How Breast Cancer Has Made Me Who I Am

It’s precisely because cancer is a life-threatening disease that it has helped me find who I am. I would have preferred to learn without paying that price. Nonetheless, since two breast cancers were on my paths, I’ve decided to make sense of it all.

The universe threw two early stage breast cancers my way, ten years apart—one in 2004 (stage III) and another in 2014 (stage III that had spread in two lymph nodes). Looking back, they’re atomic explosions that have shaped my life and—as odd as it sounds—helped me find who I am.

Within weeks of my first diagnosis in 2004, I came across yoga for the first time and met my teacher, Aline Frati, in Paris (where I’m from and where I lived at the time). I also consulted with a doctor who was a nutritionist, Dr. Ithurriague. Charcuterie, cheese and wine was part of my diet back then. Hell, that’s normal for a French! Here I was listening to Dr. Ithurriague explaining how nutrition impacts the immune system. I changed my diet, practiced yoga, discovered reflexology, and did pretty much whatever I wanted during the year of my treatments. I could do that since I was on a sick leave while I received 100% of my monthly salary, as part of the French universal health care system.

This was a time of transformation, churning, grief and rest. Dr. Ithurriage also mentioned this guy who had been diagnosed with an incurable cancer and who had decided to live his dream—spend the rest of his life on a sailboat, traveling around the world. The guy ended up being cured and living many more moons. “If there’s something you’ve always wanted to do, DO IT. It can make a huge difference,” concluded Dr. Ithurriague.

I had always wanted to live abroad

His words resonated with me. A year after our conversation in his office, I met an American (who lived in Atlanta) during a Thanksgiving dinner in Paris. We fell in love. I had always wanted to live abroad. After a year of a long-distance relationship, I moved to Atlanta and we got married. It was the first time I followed my gut feelings and did something for me.

Eight years went by living in a marriage, working as a freelance corporate writer, and dipping my toe in the water of yoga therapy. The news of the second cancer was just as big of a shock as the first one, especially since my dad was diagnosed with lung cancer at the same time. My medical team did their job while I went on a mission to understand the disease on an emotional, almost spiritual level.

It was time to look at what my breast cancer was saying to me. I worked with a psychologist, Laurent Malterre, who guided me. I searched my soul and my childhood years. I realized I had been left unseen and unheard. I became aware how much that had left a powerful footprint in me, and pushed me to develop a strategy to be seen—all my life, I had given abundantly to classmates, family, life partners, friends, bosses, clients, whomever. I had given to the point of exhaustion, of illness. An exhaustion that had led to cancer. Twice. On the other hand, I had helped others heal for as long as I could remember. No matter how damaged a person was, I saw the diamond they were. This is still true today.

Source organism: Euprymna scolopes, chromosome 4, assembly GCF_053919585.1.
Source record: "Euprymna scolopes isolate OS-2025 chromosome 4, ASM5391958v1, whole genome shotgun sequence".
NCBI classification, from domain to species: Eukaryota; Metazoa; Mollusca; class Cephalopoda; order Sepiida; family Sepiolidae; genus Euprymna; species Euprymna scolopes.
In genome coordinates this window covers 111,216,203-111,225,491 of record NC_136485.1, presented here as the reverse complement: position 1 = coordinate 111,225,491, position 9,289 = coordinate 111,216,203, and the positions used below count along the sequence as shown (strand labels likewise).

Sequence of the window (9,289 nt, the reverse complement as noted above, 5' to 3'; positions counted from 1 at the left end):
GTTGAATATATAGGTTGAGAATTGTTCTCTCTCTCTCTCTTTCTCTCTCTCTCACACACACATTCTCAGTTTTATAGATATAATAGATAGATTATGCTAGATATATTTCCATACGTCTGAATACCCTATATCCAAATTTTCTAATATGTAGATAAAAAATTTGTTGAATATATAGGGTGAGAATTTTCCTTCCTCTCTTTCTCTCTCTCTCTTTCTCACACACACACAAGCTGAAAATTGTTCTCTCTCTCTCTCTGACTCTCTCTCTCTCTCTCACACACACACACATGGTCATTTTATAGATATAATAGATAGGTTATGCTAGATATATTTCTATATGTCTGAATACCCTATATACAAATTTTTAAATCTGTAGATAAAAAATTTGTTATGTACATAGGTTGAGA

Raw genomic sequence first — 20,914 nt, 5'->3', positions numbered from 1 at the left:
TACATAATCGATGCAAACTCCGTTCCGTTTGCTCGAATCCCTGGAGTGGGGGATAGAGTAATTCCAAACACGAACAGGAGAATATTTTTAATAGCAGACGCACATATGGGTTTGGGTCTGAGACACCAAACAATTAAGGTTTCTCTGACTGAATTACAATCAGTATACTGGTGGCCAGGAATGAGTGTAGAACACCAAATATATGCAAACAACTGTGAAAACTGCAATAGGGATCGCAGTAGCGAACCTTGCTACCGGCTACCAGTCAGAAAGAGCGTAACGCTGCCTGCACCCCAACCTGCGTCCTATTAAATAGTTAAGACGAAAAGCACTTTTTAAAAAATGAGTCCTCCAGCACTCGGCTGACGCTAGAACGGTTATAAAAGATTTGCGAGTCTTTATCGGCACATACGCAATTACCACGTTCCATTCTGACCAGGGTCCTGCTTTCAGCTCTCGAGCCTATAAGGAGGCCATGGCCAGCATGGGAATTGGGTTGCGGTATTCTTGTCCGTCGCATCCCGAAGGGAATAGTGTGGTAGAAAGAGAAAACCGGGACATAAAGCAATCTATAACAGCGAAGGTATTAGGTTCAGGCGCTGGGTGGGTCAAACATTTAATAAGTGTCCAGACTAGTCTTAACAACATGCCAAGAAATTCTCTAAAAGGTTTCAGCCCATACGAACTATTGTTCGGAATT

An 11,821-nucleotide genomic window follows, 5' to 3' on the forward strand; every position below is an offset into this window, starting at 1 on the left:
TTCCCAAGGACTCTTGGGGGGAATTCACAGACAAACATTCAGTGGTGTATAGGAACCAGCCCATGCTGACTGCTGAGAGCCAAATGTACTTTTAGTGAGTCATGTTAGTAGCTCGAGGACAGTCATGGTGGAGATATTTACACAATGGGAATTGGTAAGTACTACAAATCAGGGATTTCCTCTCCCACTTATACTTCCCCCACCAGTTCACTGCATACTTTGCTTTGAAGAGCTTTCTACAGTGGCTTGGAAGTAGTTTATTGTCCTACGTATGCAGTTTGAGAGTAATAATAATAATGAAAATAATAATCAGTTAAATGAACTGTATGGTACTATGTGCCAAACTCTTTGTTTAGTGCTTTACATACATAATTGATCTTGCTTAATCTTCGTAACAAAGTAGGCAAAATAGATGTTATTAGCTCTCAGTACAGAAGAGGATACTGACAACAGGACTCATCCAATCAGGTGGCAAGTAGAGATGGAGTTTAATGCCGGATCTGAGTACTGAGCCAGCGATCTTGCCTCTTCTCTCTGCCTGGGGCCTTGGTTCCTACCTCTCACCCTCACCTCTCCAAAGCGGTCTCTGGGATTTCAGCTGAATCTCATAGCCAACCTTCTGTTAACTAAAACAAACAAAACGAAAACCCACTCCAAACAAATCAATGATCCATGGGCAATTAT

“What is it that makes you, YOU?”

The psychologist asked me the questions I needed to hear, “Stop waiting for others to see you. It’s time you look at who you are. So, what is it that makes you, YOU? What are your beliefs and values? What speaks to your soul? What are you here for?” Each question felt like a wake-up call. I literally had a “a-ha” moment. All of what made me who I was—my yoga practice, my ability to listen and name emotions and feelings, and to see the diamond inside the other—came together. To be me, I had to help others heal and create my own yoga therapy practice in a way that deeply resonated with me.

While creating my yoga therapy practice from the ground up, I learned to value my own needs instead of putting the needs of others before mine. I divorced. The time came when I said “no” to friends who were used to me being present for them whatever my circumstances. I started dancing—another life-long dream.

It’s been a long road, full of turns, trust me. An ongoing process. That’s why I’m so proud of what I’ve accomplished so far.

Photo: at a weekly contemporary dance class provided by Fly On A Wall and their visionary teachers (here: Jimmy Joyner and Anna Bracewell Crowder) at the Windmill Arts Center in East Point, GA.

Read also:
“Pinktober, aka The Month of Over Giving” (Oct. 17)
“Pinktober — Intuition saved my breast” (Oct. 18)

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